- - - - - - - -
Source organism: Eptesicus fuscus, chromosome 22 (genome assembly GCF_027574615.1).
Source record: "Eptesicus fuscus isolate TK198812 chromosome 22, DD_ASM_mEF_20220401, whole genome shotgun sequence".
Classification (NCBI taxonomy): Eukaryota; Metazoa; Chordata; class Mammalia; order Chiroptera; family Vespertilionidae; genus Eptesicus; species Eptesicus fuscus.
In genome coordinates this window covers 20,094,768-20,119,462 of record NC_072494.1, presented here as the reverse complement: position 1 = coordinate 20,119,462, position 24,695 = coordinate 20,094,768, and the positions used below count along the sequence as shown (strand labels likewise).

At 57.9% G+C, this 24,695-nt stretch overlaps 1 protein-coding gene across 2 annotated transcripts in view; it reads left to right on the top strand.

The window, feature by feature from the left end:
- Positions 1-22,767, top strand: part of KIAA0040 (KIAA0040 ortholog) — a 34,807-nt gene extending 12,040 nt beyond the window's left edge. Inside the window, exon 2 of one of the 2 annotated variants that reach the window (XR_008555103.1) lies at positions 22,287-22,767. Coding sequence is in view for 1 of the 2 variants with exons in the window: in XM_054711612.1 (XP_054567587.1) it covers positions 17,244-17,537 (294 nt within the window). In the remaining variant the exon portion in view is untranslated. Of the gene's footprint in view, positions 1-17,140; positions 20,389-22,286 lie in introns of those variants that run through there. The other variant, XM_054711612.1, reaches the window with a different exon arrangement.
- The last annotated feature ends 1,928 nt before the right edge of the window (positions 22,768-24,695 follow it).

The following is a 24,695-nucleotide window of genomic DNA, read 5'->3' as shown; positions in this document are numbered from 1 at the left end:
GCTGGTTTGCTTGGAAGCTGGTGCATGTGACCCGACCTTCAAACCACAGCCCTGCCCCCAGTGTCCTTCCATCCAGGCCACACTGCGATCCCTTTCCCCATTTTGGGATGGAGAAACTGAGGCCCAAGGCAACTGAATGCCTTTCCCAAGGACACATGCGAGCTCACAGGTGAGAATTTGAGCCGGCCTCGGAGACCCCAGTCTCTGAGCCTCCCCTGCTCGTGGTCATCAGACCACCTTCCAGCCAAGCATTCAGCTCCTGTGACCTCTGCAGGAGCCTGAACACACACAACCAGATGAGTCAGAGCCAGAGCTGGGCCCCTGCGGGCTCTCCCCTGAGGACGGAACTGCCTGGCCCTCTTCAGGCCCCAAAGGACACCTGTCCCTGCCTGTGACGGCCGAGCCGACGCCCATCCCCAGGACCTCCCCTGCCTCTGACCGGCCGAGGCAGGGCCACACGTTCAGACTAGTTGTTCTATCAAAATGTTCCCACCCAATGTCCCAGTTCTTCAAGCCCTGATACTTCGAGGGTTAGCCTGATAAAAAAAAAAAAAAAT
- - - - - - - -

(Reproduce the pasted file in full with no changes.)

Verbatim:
Source organism: Eptesicus fuscus, chromosome 22 (genome assembly GCF_027574615.1).
Source record: "Eptesicus fuscus isolate TK198812 chromosome 22, DD_ASM_mEF_20220401, whole genome shotgun sequence".
Classification (NCBI taxonomy): Eukaryota; Metazoa; Chordata; class Mammalia; order Chiroptera; family Vespertilionidae; genus Eptesicus; species Eptesicus fuscus.
In genome coordinates this window covers 20,094,768-20,119,462 of record NC_072494.1, presented here as the reverse complement: position 1 = coordinate 20,119,462, position 24,695 = coordinate 20,094,768, and the positions used below count along the sequence as shown (strand labels likewise).

At 57.9% G+C, this 24,695-nt stretch overlaps 1 protein-coding gene across 2 annotated transcripts in view; it reads left to right on the top strand.

The window, feature by feature from the left end:
- Positions 1-22,767, top strand: part of KIAA0040 (KIAA0040 ortholog) — a 34,807-nt gene extending 12,040 nt beyond the window's left edge. Inside the window, exon 2 of one of the 2 annotated variants that reach the window (XR_008555103.1) lies at positions 22,287-22,767. Coding sequence is in view for 1 of the 2 variants with exons in the window: in XM_054711612.1 (XP_054567587.1) it covers positions 17,244-17,537 (294 nt within the window). In the remaining variant the exon portion in view is untranslated. Of the gene's footprint in view, positions 1-17,140; positions 20,389-22,286 lie in introns of those variants that run through there. The other variant, XM_054711612.1, reaches the window with a different exon arrangement.
- The last annotated feature ends 1,928 nt before the right edge of the window (positions 22,768-24,695 follow it).

The following is a 24,695-nucleotide window of genomic DNA, read 5'->3' as shown; positions in this document are numbered from 1 at the left end:
GCTGGTTTGCTTGGAAGCTGGTGCATGTGACCCGACCTTCAAACCACAGCCCTGCCCCCAGTGTCCTTCCATCCAGGCCACACTGCGATCCCTTTCCCCATTTTGGGATGGAGAAACTGAGGCCCAAGGCAACTGAATGCCTTTCCCAAGGACACATGCGAGCTCACAGGTGAGAATTTGAGCCGGCCTCGGAGACCCCAGTCTCTGAGCCTCCCCTGCTCGTGGTCATCAGACCACCTTCCAGCCAAGCATTCAGCTCCTGTGACCTCTGCAGGAGCCTGAACACACACAACCAGATGAGTCAGAGCCAGAGCTGGGCCCCTGCGGGCTCTCCCCTGAGGACGGAACTGCCTGGCCCTCTTCAGGCCCCAAAGGACACCTGTCCCTGCCTGTGACGGCCGAGCCGACGCCCATCCCCAGGACCTCCCCTGCCTCTGACCGGCCGAGGCAGGGCCACACGTTCAGACTAGTTGTTCTATCAAAATGTTCCCACCCAATGTCCCAGTTCTTCAAGCCCTGATACTTCGAGGGTTAGCCTGATAAAAAAAAAAAAAAAT